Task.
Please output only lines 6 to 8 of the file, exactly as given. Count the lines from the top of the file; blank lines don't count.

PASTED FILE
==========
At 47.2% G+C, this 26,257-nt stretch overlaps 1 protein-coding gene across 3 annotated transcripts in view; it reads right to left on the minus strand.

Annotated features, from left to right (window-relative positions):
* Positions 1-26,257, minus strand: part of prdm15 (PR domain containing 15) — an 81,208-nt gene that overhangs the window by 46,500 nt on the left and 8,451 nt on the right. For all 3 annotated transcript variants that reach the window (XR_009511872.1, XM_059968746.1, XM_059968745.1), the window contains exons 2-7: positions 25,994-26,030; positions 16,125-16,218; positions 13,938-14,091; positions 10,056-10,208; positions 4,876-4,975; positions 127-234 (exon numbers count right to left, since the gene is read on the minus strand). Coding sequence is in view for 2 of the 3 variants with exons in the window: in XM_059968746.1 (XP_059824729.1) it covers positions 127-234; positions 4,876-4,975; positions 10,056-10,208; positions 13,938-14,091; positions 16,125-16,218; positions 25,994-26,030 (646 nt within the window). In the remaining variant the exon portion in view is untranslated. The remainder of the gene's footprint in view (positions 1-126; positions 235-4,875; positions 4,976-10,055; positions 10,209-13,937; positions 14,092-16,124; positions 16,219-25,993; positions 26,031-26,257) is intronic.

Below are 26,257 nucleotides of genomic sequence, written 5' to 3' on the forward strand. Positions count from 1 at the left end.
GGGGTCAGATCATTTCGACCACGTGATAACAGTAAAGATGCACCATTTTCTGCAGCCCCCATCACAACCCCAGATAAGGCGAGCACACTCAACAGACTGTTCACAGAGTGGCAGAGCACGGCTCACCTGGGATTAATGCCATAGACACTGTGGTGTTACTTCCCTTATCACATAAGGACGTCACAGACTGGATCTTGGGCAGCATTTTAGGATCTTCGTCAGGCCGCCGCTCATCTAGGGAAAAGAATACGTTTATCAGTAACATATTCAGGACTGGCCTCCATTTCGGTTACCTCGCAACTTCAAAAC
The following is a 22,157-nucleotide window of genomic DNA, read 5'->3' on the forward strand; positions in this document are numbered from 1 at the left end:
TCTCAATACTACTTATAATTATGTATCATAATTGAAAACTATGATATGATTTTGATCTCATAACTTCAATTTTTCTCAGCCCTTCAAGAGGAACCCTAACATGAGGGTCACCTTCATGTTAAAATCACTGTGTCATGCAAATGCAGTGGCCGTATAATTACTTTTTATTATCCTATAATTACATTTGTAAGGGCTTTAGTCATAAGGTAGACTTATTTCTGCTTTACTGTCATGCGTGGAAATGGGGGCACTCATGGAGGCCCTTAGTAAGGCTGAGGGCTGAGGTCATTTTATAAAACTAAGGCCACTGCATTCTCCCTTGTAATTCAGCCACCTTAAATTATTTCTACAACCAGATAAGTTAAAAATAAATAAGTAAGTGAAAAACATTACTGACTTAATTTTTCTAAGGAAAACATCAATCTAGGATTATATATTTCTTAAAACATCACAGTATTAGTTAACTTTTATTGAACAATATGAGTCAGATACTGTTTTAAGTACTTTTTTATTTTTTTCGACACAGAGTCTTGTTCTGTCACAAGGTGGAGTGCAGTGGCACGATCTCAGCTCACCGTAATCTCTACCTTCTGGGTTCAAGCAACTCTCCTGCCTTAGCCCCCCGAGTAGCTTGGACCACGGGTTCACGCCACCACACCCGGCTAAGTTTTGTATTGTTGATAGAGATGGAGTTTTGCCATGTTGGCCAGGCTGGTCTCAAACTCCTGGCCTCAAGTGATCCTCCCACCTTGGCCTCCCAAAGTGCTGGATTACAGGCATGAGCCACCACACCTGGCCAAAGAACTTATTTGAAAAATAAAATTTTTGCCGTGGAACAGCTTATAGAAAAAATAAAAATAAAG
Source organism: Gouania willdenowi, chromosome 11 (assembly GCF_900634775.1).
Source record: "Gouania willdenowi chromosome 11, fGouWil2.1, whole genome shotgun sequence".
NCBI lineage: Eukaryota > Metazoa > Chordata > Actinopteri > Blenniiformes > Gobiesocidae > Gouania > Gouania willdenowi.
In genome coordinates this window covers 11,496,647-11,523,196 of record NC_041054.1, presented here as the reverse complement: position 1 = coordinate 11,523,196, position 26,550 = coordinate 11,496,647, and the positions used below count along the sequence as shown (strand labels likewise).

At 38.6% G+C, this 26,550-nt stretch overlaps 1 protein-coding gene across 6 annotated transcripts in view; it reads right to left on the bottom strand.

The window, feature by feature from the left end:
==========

The following is a 22,157-nucleotide window of genomic DNA, read 5'->3' on the forward strand; positions in this document are numbered from 1 at the left end:
TCTCAATACTACTTATAATTATGTATCATAATTGAAAACTATGATATGATTTTGATCTCATAACTTCAATTTTTCTCAGCCCTTCAAGAGGAACCCTAACATGAGGGTCACCTTCATGTTAAAATCACTGTGTCATGCAAATGCAGTGGCCGTATAATTACTTTTTATTATCCTATAATTACATTTGTAAGGGCTTTAGTCATAAGGTAGACTTATTTCTGCTTTACTGTCATGCGTGGAAATGGGGGCACTCATGGAGGCCCTTAGTAAGGCTGAGGGCTGAGGTCATTTTATAAAACTAAGGCCACTGCATTCTCCCTTGTAATTCAGCCACCTTAAATTATTTCTACAACCAGATAAGTTAAAAATAAATAAGTAAGTGAAAAACATTACTGACTTAATTTTTCTAAGGAAAACATCAATCTAGGATTATATATTTCTTAAAACATCACAGTATTAGTTAACTTTTATTGAACAATATGAGTCAGATACTGTTTTAAGTACTTTTTTATTTTTTTCGACACAGAGTCTTGTTCTGTCACAAGGTGGAGTGCAGTGGCACGATCTCAGCTCACCGTAATCTCTACCTTCTGGGTTCAAGCAACTCTCCTGCCTTAGCCCCCCGAGTAGCTTGGACCACGGGTTCACGCCACCACACCCGGCTAAGTTTTGTATTGTTGATAGAGATGGAGTTTTGCCATGTTGGCCAGGCTGGTCTCAAACTCCTGGCCTCAAGTGATCCTCCCACCTTGGCCTCCCAAAGTGCTGGATTACAGGCATGAGCCACCACACCTGGCCAAAGAACTTATTTGAAAAATAAAATTTTTGCCGTGGAACAGCTTATAGAAAAAATAAAAATAAAG
Source organism: Gouania willdenowi, chromosome 11 (assembly GCF_900634775.1).